Laundry sent home by mail for washing, stocking boxes to protect one’s cherished “nylons”, beau parlors to entertain your male guests in, telegrams sent with gay abandon in the same way teens today fire off texts to arrange their dates, having one’s hair washed once a week at the beauty parlor, Sadie Hawkin’s Day dances with both sexes in drag, apple cider socials, and a continual description of the most lovely-sounding clothes are happy period details. Laurel is continually sporting such gems as a “cherry flannel robe”(while filling out her college application form), “white wool gabardine suit” with a white chrysanthemum corsage (to attend a football game), “green silk raincoat” (actually that was Stacy’s, but it sounds quite sharp), “red cambric bolero edged in gold furniture braid” (for dressing up as a Spanish courtier on Sadie Hawkin’s Day), dungarees and sheepskin lined stadium boot (for winter hiking in the snow), a plaid gingham dress giving way to a “heliotrope spun rayon” (dressing for dinner, a must-do in the girl’s dormitory house), a beau’s “electric-blue loafer coat”, a friend’s “magenta taffeta with the bustle” prom dress, and Laurel’s own costume for the high point of the story, prom night topped off by discovery of the “Black Opal” mystery: mist-gray tulle with silver slippers and handbag, and a corsage of forget-me-nots, rosebuds and silver ribbon. Oh, swoon!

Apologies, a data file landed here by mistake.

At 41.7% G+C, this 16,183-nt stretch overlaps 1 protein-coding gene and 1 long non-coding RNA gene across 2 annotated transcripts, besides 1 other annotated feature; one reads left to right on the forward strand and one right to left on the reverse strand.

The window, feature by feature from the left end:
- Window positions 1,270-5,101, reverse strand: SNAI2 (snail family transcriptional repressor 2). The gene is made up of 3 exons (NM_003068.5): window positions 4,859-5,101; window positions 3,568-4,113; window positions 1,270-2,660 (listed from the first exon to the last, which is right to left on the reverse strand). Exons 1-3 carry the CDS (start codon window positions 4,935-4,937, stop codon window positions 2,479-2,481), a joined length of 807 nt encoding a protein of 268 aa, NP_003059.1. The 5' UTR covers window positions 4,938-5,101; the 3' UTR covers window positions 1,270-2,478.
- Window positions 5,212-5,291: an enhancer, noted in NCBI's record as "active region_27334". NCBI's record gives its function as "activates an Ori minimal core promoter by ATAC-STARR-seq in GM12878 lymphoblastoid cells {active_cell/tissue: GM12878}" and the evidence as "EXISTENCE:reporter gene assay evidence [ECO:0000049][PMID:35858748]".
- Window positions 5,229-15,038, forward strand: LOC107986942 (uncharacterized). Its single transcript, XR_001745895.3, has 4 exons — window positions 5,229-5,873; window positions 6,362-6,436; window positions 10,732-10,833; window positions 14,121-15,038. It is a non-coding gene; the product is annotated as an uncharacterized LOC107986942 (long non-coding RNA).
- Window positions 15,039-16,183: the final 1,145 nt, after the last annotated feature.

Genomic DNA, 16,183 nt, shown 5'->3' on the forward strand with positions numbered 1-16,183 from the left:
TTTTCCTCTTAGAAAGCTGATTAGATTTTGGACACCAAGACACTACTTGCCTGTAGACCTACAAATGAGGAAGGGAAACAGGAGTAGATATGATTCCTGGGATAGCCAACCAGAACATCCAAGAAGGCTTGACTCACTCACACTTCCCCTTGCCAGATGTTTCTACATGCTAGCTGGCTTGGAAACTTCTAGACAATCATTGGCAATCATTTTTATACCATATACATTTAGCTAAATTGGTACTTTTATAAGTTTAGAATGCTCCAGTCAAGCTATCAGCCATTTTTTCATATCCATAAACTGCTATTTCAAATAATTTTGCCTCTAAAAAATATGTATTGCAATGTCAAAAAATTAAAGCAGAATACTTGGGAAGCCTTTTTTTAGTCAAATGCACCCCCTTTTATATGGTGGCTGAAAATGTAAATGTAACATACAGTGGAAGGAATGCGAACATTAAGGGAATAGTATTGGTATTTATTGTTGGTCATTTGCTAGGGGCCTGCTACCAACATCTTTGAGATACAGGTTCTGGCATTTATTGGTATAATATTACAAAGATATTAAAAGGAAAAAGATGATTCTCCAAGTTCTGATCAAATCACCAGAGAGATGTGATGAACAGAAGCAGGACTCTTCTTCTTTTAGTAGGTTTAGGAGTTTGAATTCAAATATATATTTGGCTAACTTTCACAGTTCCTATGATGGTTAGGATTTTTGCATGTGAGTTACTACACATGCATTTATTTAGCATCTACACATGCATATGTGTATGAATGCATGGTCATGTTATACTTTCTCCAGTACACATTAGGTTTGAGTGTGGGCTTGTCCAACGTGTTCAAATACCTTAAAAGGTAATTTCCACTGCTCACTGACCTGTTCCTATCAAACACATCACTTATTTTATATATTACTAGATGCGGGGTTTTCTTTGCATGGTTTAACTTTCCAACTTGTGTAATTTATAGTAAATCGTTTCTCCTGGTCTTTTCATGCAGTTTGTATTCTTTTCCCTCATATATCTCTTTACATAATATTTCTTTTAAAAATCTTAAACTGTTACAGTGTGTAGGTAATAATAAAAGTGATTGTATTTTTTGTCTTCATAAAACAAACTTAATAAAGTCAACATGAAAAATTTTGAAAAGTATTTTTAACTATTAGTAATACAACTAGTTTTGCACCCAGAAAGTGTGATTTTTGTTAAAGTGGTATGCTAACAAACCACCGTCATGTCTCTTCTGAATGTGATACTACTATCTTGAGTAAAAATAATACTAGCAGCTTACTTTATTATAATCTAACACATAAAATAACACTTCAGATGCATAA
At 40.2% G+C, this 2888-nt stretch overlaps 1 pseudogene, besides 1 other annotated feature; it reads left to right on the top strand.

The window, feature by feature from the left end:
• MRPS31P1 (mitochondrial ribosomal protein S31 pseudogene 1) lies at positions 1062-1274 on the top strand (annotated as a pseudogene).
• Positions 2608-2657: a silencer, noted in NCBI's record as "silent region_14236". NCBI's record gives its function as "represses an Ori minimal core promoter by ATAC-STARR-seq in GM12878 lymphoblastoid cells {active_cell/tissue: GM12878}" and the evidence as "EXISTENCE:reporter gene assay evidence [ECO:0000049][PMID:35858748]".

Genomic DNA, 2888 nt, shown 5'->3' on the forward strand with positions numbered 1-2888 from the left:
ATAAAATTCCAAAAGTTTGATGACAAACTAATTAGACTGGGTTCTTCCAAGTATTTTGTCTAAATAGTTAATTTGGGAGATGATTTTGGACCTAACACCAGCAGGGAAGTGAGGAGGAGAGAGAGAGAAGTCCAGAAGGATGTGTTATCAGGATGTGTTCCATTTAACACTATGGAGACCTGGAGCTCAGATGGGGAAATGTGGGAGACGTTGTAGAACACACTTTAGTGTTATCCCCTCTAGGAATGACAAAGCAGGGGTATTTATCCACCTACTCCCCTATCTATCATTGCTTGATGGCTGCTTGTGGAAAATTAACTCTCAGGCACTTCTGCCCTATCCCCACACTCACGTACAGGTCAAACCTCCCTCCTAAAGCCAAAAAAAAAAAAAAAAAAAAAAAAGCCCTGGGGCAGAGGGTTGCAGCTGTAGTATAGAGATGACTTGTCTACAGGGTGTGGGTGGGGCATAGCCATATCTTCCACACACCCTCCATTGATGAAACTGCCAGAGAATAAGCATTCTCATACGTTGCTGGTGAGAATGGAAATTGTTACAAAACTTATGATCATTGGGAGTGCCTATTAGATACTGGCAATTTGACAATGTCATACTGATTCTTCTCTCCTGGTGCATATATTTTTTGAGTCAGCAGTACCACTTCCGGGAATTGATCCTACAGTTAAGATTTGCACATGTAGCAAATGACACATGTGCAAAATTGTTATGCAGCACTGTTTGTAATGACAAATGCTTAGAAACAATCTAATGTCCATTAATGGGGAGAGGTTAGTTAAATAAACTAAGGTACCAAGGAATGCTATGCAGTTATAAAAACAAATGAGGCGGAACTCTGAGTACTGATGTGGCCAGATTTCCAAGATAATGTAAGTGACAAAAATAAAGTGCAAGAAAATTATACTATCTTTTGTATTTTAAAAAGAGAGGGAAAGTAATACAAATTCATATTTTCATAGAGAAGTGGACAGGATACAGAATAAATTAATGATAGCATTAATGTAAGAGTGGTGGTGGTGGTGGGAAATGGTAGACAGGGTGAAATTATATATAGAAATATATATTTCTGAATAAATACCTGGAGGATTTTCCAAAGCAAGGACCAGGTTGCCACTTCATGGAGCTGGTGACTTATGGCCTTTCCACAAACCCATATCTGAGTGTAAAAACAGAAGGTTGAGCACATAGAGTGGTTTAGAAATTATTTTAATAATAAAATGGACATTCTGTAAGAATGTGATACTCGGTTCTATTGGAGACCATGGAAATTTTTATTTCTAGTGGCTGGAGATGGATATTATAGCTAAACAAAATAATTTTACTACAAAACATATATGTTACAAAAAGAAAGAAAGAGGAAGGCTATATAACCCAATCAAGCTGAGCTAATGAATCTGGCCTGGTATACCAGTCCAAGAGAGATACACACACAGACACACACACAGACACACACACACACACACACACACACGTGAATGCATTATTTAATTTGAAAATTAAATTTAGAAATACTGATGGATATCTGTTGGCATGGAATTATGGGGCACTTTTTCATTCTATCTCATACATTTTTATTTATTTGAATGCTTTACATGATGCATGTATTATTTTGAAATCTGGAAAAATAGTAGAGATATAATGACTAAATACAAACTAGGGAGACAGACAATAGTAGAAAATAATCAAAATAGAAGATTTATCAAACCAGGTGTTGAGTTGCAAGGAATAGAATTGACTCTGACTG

The girls, despite their life of strict midnight curfews and beau parlors, are given a wonderful amount of freedom; in most ways they are treated as completely competent adults and are left to sink or swim and make their own decisions in a way that many of the sheltered-but-socially-sophisticated teens of today would be most miffed to asked to do. Failed your Biology exam? Oh, well, guess you should have studied harder! No helicopter-parenting mom or dad in this 1940s’ world is about to confront the Biology prof to demand their pampered offspring’s mark be altered!